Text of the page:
A completely different problem is moving in the border traffic of single-system vehicles (one type of power system) and not equipped with the GSM-R system. This type of locomotive is not allowed on foreign infrastructure based on this method of communication. In connection with the above, there is often a situation in which the train must to drive another locomotive with a diesel engine. This causes some inconvenience to the train drivers, because the locomotive is deprived of external power while waiting. A locomotive without external power does not have the option of switching on the heating system, which forces train drivers to wait in the cabin, where the temperature is far from comfortable.
Other main problem in the area of border transport is the question of communication resulting from the use of other languages. This problem looks different in the case of the Polish-German and Polish-Czech borders. In the first case, it often happens that train drivers do not know German at all, but only a few key phrases enabling communication at a very elementary level. This type of solution works well when the transport process runs smoothly (there are no unexpected events, unplanned stops, rolling stock or infrastructure failures, etc.). Complications begin when difficulties arise. In the case of the Polish-Czech border, there is a slightly different problem. Since both languages belong to the group of Slavic languages, communication between employees of the railway undertakings and infrastructure manager seems to be easier. In reality, however, the similarity of these two languages results in the use of a specific mix of Polish and Czech, which is not really any of them. Experienced train drivers and train dispatchers have much smaller problems with this, while the work of people with less experience can lead to misunderstandings and misinterpretations of the provided information. It should be noted that the use of this type of communication is inconsistent with the requirements of the Local Border Agreements and it is natural that it can lead to dangerous situations regarding the flow of information.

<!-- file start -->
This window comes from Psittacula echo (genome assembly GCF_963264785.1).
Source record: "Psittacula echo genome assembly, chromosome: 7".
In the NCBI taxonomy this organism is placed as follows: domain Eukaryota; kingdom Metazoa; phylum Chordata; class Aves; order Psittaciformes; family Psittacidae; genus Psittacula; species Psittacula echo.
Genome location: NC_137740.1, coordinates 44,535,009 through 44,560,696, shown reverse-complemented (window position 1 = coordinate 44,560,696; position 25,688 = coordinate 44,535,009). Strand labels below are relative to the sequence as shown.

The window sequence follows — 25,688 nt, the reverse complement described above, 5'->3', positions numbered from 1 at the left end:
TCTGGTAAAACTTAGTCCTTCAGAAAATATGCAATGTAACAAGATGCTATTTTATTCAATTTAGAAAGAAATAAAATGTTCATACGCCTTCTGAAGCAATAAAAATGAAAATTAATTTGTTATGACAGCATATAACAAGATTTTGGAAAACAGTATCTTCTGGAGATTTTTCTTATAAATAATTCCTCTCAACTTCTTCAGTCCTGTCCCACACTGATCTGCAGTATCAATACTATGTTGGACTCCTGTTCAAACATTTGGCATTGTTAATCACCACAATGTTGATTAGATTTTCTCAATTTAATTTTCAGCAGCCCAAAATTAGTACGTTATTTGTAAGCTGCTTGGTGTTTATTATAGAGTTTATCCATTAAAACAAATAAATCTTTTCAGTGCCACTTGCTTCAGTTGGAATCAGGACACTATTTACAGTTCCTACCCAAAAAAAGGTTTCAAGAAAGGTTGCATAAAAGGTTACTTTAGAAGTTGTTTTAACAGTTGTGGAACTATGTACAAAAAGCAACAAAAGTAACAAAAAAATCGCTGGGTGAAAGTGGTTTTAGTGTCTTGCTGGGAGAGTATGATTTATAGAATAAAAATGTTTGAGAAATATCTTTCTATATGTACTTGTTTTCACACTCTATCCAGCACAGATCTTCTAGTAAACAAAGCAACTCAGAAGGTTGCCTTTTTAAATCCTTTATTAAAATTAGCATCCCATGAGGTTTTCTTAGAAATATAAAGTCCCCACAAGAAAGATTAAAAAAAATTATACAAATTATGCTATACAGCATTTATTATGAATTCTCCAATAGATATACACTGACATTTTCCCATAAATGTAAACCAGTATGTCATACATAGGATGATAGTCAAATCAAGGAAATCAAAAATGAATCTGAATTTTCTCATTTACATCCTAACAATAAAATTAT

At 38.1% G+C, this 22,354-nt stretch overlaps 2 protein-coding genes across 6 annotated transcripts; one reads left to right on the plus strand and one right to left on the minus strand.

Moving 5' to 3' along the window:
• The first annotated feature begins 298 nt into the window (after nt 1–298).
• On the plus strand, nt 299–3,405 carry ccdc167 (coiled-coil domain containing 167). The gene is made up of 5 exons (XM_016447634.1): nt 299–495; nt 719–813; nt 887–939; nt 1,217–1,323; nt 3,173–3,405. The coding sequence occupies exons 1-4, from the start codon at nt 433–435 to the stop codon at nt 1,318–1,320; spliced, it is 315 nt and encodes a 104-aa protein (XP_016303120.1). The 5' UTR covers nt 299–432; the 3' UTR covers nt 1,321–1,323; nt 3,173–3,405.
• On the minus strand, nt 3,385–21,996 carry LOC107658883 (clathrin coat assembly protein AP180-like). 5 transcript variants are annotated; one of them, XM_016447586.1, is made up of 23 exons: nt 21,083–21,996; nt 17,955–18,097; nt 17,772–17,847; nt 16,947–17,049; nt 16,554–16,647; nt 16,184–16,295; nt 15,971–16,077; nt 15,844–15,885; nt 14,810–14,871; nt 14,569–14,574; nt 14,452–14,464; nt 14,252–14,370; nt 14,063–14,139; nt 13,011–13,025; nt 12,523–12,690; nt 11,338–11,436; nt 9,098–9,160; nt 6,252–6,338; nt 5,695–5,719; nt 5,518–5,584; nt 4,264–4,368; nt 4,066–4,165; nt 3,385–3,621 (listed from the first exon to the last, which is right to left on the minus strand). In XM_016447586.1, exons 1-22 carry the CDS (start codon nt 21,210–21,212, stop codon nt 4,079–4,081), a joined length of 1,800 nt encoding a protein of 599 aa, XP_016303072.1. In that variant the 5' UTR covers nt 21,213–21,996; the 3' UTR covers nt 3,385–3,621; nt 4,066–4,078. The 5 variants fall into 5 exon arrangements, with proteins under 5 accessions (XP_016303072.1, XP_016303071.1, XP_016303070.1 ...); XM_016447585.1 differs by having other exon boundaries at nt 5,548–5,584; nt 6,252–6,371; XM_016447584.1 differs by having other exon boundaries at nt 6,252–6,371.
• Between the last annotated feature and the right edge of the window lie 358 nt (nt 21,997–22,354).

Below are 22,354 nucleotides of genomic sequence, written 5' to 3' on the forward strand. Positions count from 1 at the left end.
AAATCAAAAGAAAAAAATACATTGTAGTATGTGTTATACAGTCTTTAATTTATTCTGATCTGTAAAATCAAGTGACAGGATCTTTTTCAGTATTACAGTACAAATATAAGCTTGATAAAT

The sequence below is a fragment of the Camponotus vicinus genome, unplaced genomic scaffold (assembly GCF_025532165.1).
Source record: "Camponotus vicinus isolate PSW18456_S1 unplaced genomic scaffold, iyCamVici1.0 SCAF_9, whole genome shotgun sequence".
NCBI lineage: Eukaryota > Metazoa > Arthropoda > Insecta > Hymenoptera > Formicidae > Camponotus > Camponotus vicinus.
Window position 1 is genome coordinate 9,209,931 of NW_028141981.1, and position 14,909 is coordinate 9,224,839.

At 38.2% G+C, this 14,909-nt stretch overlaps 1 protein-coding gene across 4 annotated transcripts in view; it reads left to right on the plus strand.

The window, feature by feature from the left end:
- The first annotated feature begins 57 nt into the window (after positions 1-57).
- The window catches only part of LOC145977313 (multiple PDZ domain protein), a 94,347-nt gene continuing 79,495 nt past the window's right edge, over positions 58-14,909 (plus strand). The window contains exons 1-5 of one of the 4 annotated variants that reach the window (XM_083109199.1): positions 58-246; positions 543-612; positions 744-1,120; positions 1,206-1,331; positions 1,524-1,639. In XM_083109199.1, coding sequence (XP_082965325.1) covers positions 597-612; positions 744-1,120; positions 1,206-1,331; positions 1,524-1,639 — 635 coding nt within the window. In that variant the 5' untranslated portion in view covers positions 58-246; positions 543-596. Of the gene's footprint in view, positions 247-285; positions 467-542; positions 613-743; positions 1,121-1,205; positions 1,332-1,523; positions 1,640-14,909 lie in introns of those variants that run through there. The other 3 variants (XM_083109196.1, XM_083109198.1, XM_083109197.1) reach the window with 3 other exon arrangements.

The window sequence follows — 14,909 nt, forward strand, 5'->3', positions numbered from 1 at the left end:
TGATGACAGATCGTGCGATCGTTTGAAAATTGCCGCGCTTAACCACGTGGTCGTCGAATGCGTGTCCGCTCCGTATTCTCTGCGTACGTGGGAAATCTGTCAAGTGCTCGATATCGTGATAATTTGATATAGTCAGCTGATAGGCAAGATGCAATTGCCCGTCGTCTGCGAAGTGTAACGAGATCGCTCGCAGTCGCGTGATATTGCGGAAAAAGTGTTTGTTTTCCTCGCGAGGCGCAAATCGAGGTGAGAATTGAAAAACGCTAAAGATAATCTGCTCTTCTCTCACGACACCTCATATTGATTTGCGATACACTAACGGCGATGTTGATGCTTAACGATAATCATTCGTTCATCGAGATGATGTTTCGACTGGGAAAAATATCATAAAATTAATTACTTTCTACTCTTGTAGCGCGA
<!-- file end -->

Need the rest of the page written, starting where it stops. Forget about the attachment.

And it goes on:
4. Discussion, Conclusions and Future Research Directions